Reduced IGF1 levels were predictors that newborn CF pigs would show evidence of impaired in utero growth. Although, on average, CF piglets weighed 14% less than their non-CF littermates did, the difference was not statistically significant (Fig. 1D). Because IGF1 is important for bone size (19), we also measured humerus length. Newborn CF pigs had a humerus length that was ~9% shorter than that of non-CF controls (Fig. 1E). Likewise, bone mineral content and area were reduced in humeri from newborn CF pigs (Table 1). In contrast, bone density, which shows little relationship to cord blood IGF1 (20), did not differ by genotype. Decreased bone mineral density has been reported in CF mice, but these studies have tended to focus on older mice (2124). Whether bone mineral density will decrease with time in CF pigs and whether IGF1 will contribute to this process remain to be determined. However, finding a growth defect in utero suggests a potential physiological consequence of decreased IGF1 in newborn CF piglets.

Table 1.
Humerus bone morphometry and density in newborn non-CF and CF pigs

Pituitary of CF Pigs Shows Reduced GH Secretion.

Circulating IGF1 is synthesized and released predominantly from hepatocytes; yet CFTR is primarily expressed in the apical membrane of bile duct cells (25). Thus, lack of CFTR in the liver seems unlikely to be the source of reduced circulating IGF1. Because IGF1 synthesis is under somatotropic axis control, we tested for CFTR mRNA and found it in hypothalami and pituitaries of newborn pigs (Fig. 2A) (26). This result suggested that expression of key somatotropic hormones might be altered; however, we detected no differences in mRNA for somatostatin or GH-releasing hormone in the hypothalamus, GH in the pituitary, or IGF1 in the liver (Fig. 2 BE). Because previous data suggested that CFTR might affect neuropeptide release (27), we reasoned that GH release might be impaired. To test this hypothesis, we cultured organotypic pituitary slices from CF and non-CF pigs and measured GH release after adding forskolin to elevate cellular cAMP levels (27). Forskolin induced a greater GH increase in non-CF than in CF pituitary slices (Fig. 2 F and G). These data suggest that lack of CFTR impairs release of GH, which may explain, in part, the reduced IGF1 levels.

Fig. 2.
Decreased GH release in CF pituitary cultures. (A) Representative example of RT-PCR products of CFTR in hypothalamus and pituitary. (BE) There were no differences in mRNA levels of key somatotropic hormones and IGF1 in newborn piglet samples. ...

Human Newborns with CF Have Reduced IGF1 Levels.

Our discovery that IGF1 levels are reduced in CF pigs at birth suggested that the same might be true for humans. In Iowa, a blood spot is collected from newborns for genetic screening for CF and other inherited diseases. Previous work demonstrated the utility and validity of measuring IGF1 in dried blood spots (28). Therefore, we measured IGF1 levels in blood spots and found that newborns with CF had a small but significant reduction in IGF1 levels relative to non-CF babies (Fig. 3). These findings may explain the long-standing observation that CF babies are smaller than non-CF babies are at birth (2, 11, 12).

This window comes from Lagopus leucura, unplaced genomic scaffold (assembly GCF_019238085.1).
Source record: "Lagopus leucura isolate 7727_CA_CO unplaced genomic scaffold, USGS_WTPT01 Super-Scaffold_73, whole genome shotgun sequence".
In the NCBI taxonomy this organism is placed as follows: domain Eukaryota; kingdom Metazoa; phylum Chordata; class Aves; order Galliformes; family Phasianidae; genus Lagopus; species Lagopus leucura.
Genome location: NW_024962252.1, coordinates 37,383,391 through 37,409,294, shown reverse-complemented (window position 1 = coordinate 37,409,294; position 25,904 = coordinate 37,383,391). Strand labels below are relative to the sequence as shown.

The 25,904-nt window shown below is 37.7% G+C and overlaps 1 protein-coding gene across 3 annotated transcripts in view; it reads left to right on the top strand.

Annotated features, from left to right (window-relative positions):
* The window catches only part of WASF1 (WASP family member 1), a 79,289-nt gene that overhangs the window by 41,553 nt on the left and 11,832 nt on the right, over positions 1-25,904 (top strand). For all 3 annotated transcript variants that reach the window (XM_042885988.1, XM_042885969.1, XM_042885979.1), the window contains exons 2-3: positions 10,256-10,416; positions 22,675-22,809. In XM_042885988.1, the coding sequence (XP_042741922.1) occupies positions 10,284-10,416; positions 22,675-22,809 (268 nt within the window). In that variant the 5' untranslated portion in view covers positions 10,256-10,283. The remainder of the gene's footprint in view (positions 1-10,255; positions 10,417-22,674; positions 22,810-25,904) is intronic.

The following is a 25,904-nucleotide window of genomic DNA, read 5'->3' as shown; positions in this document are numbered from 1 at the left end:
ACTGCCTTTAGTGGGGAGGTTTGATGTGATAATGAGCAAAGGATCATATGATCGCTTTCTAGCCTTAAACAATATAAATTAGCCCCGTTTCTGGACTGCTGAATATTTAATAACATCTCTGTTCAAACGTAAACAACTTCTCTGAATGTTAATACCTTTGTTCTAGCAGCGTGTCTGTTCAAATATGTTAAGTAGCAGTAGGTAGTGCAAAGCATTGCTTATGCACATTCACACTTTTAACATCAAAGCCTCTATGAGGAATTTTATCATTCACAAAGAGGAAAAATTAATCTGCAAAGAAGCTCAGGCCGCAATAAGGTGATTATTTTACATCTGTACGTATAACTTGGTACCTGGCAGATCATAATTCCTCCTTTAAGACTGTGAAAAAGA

Fig. 3.
IGF1 levels in CF infants. IGF1 levels in human newborns with CF (n = 23) were lower than in non-CF newborns (n = 41); *P = 0.016. Symbols indicate individual newborns; lines represent mean ± SE. We detected no relationship between the CFTR genotype ...

Discussion

IGF1 is critical for both fetal and childhood growth (29). Serum IGF1 concentrations in the fetus correlate with fetal size (30), and alterations in the genes encoding IGF1 and the IGF1 receptor retard fetal growth (3134). Targeted disruption of the mouse IGF1 and IGF genes also markedly reduces fetal growth (35, 36). Although IGF1 levels are reduced in CF (8, 9), the temporal and/or causal relationships between lower IGF1 levels and growth defects and disease in CF have remained uncertain. Previous studies proposed that malnutrition and chronic pulmonary inflammation reduce IGF1 (37, 38). Our data do not argue against the contribution of these factors in older children and adults where IGF1 levels have previously been measured (8, 9, 39). However, our results in newborn pigs indicate that CFTR loss has an additional, more direct effect in reducing IGF1 levels. Moreover, in older patients and CF pigs, perhaps the combination of the effect we report plus the secondary effects on IGF1 levels related to disease progression might reduce IGF1 levels more than either alone.

Loss of CFTR function in the pituitary may contribute to reduced IGF1 levels in newborns (40). Consistent with this hypothesis, lack of CFTR expression decreased forskolin-stimulated release of GH from pituitary slice cultures. Although earlier studies postulated that older patients with CF have alterations in the somatotropic axis, the location of the defect is uncertain (41), and there has been disagreement about the direction of changes (7). Given the small differences we observed in GH release, and that GH levels can change rapidly and acutely, it is not surprising that this discrepancy exists. Our finding that CFTR affects GH release is consistent with an earlier study showing CFTR involvement in neuropeptide secretion (27). In addition, evidence suggests that CFTR functionally interacts with proteins important for vesicular release, including syntaxin1a, SNAP-23, and Munc18 (42).